Last but by no means least, we’re delighted to announce that Forward Theatre Project have just been awarded a grant of £30,000 from the Esmee Fairbairn Foundation, to support their core overheads and the salary of Artistic Director Charlotte Bennett over the next two years. This hugely exciting and thoroughly well deserved money will allow Forward Theatre Project  to continue to produce distinctive work, created through collaborations between members of the collective, with strong connections to regional locations.

Super Sunday: Open Auditions

We’re gearing up for Super Sunday once again, with 190 actors coming along to our Open Auditions at The Actor’s Centre.

It’s one of our favourite ways to spend a day, meeting lots of great people and watching them perform extracts of contemporary plays.

Open Auditions are our way of broadening our horizons when it comes to casting, and getting to meet actors we might not otherwise get to know. So we split the PP team across three rooms and meet actors for a quick chat, and ask them to prepare a duologue from a play written in the last 15 years.

We’re not casting for anything specific, it’s just a chance for us to meet you, and for you to meet us. But we employ around 50 actors per year, so of course we’ve got an eye on the productions we have coming up in the next year, and hoping to meet people who might be the right fit for one of our shows.

Alongside Team PP, we invite other directors to join us, to maximise the opportunities actors have to meet people who can give them jobs. Joining us this Sunday are Charlotte Bennett (artistic director, Forward Theatre Project), Joe Murphy (artistic director of nabokov and associate director of Soho Theatre), Stef O’Driscoll (artistic director of Dirty Stop Out), Jack Lowe (artistic director of Curious Directive), freelance directors David Mercatali and Gemma Kerr, as well as freelance casting director Sophie Davies.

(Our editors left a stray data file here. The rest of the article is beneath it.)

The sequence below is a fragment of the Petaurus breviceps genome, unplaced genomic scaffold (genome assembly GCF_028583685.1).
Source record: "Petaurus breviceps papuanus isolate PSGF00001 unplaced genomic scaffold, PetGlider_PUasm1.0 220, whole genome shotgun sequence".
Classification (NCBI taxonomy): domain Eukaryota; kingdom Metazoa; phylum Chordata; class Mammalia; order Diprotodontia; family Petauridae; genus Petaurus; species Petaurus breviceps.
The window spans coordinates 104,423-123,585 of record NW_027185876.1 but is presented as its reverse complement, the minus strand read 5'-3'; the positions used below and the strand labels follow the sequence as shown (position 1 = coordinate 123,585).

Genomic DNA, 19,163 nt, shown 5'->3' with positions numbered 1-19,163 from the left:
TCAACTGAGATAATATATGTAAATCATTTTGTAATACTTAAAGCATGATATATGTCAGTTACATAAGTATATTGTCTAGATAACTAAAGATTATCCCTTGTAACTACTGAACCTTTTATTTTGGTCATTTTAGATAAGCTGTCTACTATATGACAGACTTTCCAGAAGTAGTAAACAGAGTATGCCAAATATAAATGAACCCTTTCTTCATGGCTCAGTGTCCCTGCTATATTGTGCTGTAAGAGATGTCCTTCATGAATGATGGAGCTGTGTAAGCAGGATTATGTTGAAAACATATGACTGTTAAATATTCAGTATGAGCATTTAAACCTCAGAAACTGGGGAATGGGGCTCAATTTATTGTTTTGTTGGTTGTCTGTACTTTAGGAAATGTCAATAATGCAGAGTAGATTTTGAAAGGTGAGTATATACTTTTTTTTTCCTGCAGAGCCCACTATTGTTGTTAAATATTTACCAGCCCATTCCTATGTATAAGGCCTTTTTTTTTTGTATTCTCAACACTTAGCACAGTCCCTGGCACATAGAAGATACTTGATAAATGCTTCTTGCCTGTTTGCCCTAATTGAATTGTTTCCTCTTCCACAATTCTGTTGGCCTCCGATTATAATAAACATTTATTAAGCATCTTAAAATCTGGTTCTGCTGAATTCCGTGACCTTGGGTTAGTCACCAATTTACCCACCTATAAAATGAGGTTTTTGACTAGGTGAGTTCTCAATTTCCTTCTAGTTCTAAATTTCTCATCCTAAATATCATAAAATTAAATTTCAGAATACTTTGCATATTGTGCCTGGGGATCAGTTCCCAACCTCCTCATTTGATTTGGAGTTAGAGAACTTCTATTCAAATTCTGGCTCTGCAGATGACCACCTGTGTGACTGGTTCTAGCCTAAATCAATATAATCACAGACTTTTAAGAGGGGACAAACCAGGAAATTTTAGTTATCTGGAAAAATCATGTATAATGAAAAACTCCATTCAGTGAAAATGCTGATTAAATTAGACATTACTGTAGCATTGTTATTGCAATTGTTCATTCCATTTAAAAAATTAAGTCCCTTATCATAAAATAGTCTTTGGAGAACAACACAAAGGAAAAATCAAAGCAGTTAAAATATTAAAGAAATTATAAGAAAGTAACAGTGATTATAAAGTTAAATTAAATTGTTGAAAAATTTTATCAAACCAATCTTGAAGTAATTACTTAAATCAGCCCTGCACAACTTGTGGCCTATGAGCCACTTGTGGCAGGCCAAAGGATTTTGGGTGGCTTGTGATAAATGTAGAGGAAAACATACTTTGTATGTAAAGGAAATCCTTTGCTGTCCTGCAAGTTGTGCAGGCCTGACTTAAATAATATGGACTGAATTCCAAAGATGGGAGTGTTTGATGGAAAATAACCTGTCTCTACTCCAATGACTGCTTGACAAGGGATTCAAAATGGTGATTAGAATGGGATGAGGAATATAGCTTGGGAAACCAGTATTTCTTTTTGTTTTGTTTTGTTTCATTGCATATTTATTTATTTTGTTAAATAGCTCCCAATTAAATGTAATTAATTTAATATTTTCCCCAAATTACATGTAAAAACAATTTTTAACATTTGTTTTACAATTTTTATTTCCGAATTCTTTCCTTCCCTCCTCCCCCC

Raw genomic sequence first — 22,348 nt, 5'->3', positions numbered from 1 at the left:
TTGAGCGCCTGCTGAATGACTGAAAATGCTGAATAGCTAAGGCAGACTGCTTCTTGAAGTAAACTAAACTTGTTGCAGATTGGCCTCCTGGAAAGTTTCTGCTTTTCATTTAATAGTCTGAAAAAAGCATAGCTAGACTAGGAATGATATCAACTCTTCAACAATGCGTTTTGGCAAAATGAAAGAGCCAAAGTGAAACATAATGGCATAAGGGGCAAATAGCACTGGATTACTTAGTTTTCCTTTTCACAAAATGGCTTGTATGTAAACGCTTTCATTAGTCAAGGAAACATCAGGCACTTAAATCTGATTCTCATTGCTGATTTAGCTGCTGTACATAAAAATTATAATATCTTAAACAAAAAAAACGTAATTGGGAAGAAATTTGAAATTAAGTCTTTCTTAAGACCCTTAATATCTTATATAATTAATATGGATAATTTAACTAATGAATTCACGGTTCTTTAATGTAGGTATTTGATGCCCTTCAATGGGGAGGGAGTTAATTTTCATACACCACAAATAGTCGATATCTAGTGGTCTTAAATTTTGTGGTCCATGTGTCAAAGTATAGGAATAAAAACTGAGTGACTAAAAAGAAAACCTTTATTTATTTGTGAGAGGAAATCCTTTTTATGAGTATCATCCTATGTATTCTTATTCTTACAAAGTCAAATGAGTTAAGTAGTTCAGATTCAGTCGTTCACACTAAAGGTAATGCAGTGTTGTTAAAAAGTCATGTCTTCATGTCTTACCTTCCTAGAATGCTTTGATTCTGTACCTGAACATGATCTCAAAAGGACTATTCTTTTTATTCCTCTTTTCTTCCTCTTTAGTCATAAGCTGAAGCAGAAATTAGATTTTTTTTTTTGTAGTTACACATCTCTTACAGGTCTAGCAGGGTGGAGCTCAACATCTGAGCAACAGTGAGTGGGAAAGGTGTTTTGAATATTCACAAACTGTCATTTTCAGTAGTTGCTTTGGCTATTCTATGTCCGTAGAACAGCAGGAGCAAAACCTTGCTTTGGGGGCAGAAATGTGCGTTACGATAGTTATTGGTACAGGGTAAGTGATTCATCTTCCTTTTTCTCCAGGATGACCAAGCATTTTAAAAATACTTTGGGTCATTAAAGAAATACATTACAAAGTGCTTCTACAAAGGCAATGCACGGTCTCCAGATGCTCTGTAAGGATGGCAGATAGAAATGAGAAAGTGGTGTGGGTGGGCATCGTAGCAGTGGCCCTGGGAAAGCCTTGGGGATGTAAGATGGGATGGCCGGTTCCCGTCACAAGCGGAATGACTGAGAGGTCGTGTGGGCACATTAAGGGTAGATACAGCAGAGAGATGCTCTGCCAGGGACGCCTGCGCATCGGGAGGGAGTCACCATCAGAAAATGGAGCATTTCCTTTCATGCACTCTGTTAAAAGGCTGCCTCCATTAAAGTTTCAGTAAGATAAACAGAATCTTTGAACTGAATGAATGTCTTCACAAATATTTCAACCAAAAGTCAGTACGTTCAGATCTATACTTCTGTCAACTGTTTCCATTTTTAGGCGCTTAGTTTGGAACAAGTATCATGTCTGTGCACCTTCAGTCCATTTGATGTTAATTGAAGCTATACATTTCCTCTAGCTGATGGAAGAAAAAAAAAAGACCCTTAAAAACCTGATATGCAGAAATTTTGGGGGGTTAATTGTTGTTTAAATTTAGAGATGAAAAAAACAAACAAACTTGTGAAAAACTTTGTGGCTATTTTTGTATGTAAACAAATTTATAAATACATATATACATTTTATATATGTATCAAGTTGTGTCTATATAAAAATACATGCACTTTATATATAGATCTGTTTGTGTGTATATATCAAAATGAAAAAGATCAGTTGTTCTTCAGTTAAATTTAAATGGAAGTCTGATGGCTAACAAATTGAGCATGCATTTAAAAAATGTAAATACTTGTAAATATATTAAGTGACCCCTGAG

Team PP is represented in full by artistic directors James and George, producer Tara, administrator Hanna, general manager Claire, production assistant Sarah and our super volunteer Annabel.

We have a little chat, find out a bit about you and what plays and playwrights you like, see your duologue, and give you a chance to grill us about anything you like.

So what happens next? We keep everyone’s details on file and if we liked what you showed us we’ll be sure to keep you in mind for future castings. Lots of people we’ve met for the first time through Open Auditions have subsequently been invited in to meet for our productions. At the end of the day, we all head to the pub for a discussion centred around finding parts for people who really blew us away.

If you’re coming on Sunday, thank you, and we hope you enjoy it as much as we do.

Auditions, Auditions, Auditions…

This week has been a busy one for Forward Theatre Project as we have been casting our latest play Scarberia by Evan Placey which is being performed between 24th May – 2nd June at York Theatre Royal as part of the TakeOver ’12 Festival. The play was commissioned by the TakeOver team who are a group of young people between 11-26 years old and has been created by working directly with young people in York and Scarborough England and North York and Scarborough Toronto. We also set up an international pen pal system between the 4 groups of young people – which is all done on email nowadays apparently (losing the fun factor of receiving a letter in the post I think –  but definitely more time effective!) We wanted to create a play which was about youth and which engaged with young people at every level. We didn’t want to guess at what young people want to see on stage about their generation but to actually get them to commission the idea they want to see and be involved in its creation to ensure we were creating an authentic voice on stage.

The play looks at the areas of Scarborough in the two different countries. Both wildly different in reputation, we were interested in creating a play which looked at how these two different places with the same name can be connected by one event… a killing. The play has been created by working with FTP’s collective approach to making theatre; the writer came with the beginnings of an idea and then with the director Gemma Kerr and the designer Lydia Denno, the team have worked together at every level to develop the play by working with young people to inform its development. They undertook an intensive 5 week research and development period which involved going across to Toronto to work in their Scarborough – an exciting step for FTP as we start to create work internationally and as we are live streaming the show to our group of Canadian young people as part of the run.